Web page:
Every automation lead has a challenge on their hands. Do you centralize or distribute ownership of intelligent automation? This is a dilemma which will last the lifecycle of all deployments and one that isn’t easily overcome, particularly as you start planning how to scale your automation operation. As with most things it is the hues of grey rather than being black and white that are the key to success here.
In partnership with research consultancy Teknowlogy, Thoughtonomy conducted a telephone survey of automation leaders to gather information on how they are managing their automation deployments.
If we look behind the data from the report – Taking Automation to the Next Level – it reveals what automation leaders think about their model of management, from early initiatives all the way to scaling across the business.
Centralized automation management
Just 24% of companies have created a dedicated Centre of Excellence (CoE). It is perhaps surprising that so few have created a dedicated team within their business. Especially if you take into account that 48% of people believed that putting the right governance structure in place was a key success factor in their early initiatives.
However, even though just under a quarter created a CoE, the organizations that have moved to deploy a CoE as a centralized way of automating have seen significant success. One financial services business stated that their CoE helped ‘establish the rules of the game’ and that it contributed to the business achieving its goals. Another financial services organization added to this, believing that it was key to try and achieve a balance between enabling staff members to accelerate their automation use, whilst ensuring it was done in a controlled manner. A note worth underscoring on this is that there may be risks with placing a CoE within the IT function, as did 83% of companies in the report, if the resource isn’t available to push automation projects forward.
It’s evident that the centralized CoE model has two sides to it. It has the ability to pollinate guidance, expertise and direction across the organization. But in the wrong hands it can also become a hindrance to scale in comparison to distributed, or federated models.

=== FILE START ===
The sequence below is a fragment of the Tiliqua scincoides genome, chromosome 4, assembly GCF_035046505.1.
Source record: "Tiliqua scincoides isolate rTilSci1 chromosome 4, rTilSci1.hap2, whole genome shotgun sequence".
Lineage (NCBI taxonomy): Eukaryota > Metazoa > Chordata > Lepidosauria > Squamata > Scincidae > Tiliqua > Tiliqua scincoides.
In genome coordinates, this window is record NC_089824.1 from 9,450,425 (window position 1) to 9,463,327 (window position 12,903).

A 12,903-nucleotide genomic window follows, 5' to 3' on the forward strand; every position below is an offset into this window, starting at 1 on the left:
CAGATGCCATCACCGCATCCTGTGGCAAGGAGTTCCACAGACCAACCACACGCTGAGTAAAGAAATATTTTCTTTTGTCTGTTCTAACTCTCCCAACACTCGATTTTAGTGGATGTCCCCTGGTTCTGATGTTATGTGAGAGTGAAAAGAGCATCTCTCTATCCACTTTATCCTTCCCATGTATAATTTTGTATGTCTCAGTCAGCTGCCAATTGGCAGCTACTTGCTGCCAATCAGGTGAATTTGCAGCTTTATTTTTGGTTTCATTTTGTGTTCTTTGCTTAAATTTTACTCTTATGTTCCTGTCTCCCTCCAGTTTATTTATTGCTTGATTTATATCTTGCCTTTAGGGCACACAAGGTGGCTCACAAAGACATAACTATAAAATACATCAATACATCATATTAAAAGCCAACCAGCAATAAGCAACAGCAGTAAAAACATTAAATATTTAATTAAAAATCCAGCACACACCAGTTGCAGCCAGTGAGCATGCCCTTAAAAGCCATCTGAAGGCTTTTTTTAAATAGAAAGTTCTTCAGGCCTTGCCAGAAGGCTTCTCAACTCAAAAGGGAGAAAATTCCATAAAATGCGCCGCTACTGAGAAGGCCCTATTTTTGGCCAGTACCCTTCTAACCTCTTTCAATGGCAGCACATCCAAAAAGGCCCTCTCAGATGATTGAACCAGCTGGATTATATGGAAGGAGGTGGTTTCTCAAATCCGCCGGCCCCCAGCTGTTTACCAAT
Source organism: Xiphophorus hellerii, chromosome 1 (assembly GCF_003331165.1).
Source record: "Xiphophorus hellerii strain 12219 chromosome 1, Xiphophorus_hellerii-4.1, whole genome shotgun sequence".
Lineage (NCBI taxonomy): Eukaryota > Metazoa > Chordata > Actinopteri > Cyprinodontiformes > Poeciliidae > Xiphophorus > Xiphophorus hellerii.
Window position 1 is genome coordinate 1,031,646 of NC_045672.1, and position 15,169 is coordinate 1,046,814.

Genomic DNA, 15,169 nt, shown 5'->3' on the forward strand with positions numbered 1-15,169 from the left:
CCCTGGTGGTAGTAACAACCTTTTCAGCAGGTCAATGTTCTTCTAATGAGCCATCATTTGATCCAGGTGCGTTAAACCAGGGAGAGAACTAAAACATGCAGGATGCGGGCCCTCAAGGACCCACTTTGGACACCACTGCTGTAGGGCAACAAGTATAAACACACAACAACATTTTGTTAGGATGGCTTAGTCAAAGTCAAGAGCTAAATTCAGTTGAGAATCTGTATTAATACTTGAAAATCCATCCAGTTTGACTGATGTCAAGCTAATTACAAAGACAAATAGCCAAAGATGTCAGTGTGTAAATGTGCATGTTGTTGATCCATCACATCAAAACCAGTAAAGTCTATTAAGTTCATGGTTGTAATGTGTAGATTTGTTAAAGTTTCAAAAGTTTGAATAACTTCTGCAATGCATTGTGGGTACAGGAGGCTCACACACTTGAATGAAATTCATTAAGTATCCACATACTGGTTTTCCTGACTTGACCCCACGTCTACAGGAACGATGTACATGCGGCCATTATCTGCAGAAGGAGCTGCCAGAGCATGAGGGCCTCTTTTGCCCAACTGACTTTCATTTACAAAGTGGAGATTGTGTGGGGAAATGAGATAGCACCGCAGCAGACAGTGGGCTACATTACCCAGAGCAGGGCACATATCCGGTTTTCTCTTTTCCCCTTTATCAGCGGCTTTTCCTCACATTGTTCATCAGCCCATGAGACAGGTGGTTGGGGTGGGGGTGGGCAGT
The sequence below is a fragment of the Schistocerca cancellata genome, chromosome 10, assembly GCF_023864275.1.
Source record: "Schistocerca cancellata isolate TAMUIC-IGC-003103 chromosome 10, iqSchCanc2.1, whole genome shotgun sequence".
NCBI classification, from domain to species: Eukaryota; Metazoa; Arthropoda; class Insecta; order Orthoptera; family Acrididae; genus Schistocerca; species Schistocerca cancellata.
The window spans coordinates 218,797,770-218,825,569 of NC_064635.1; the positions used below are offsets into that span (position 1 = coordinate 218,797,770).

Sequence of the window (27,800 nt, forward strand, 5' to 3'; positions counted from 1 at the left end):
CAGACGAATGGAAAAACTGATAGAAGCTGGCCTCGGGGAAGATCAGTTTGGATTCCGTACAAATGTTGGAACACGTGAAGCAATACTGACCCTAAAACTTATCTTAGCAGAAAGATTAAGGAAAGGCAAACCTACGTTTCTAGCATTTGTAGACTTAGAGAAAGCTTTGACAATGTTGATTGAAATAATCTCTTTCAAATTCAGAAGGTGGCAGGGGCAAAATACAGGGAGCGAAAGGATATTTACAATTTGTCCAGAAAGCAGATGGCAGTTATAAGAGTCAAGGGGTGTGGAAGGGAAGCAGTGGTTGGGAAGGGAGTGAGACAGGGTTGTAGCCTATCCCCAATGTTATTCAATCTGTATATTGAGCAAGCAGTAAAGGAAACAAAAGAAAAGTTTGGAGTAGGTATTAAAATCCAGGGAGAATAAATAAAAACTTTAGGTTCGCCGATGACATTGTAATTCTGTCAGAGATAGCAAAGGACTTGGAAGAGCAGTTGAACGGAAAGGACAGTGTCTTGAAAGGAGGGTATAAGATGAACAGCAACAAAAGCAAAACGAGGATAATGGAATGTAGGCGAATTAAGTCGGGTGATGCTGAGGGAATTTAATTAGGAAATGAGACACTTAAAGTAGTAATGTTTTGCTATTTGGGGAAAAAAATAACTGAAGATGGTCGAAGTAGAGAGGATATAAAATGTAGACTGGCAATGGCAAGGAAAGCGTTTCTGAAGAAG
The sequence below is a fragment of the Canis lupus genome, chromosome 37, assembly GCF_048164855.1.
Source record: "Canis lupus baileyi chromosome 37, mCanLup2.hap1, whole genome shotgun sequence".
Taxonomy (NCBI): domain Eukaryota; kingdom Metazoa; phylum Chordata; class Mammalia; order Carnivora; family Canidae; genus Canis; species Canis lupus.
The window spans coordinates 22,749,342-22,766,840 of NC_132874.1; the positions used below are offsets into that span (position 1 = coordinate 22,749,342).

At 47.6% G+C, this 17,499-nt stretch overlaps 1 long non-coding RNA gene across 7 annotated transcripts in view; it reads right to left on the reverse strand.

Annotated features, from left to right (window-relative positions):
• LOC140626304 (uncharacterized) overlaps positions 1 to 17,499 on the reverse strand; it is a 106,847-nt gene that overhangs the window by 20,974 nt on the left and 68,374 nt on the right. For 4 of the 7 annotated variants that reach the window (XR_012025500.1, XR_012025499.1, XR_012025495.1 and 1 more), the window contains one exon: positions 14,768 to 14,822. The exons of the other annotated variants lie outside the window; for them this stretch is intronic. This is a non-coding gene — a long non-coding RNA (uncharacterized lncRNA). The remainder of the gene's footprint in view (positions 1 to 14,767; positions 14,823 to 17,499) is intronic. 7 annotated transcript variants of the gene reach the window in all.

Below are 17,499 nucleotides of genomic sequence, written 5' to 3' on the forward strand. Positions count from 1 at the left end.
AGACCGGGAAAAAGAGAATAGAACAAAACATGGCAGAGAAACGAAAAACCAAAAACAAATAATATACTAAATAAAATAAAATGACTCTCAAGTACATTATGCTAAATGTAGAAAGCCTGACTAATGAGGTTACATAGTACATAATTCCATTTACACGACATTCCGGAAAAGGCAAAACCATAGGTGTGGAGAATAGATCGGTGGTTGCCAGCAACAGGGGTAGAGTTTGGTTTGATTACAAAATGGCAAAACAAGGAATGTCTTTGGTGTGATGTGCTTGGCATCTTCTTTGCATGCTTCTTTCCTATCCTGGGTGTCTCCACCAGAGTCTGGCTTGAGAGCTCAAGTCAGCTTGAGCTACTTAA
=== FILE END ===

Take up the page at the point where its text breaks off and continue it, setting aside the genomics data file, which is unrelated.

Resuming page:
Distributed automation management
The distributed approach can mean one of two things. Either the creation of federated automation teams throughout your company, or teams across your business each approaching automation in isolation. Here, we are considering the former.
As organizations have started to scale the question is, does the distributed model provide a better approach for how to govern automation? 12% of automation strategy leaders state they believe expanding their CoE will be the best way to accelerate the adoption of automation, whereas 79% favor expanding distributed teams and the remaining 9% plan to do both. This demonstrates the hues of grey in the ways in which organizations are approaching automation governance. The distributed model gives companies availability of automation resource and the ability to spread automation fast within departments. But much of this is based on the size of the organization and whether having a distributed model makes sense with centralized guidance.
In our experience, we see that every organization is different in their approach. Often they are even unique. For instance one of our smaller utility customers has a CoE and will probably never move towards a federated model.They are however taking a unique approach, providing teams with training so they can work on making small automations for their own department. This interesting approach is one of many, but suggests that the CoE and centralized model isn’t obsolete but is evolving with the needs of a scaled operation.
Download the full report to learn how companies such as HSBC, EDF, Rolls Royce and Unilever have approached their RPA programs and how they are planning to scale them for the future.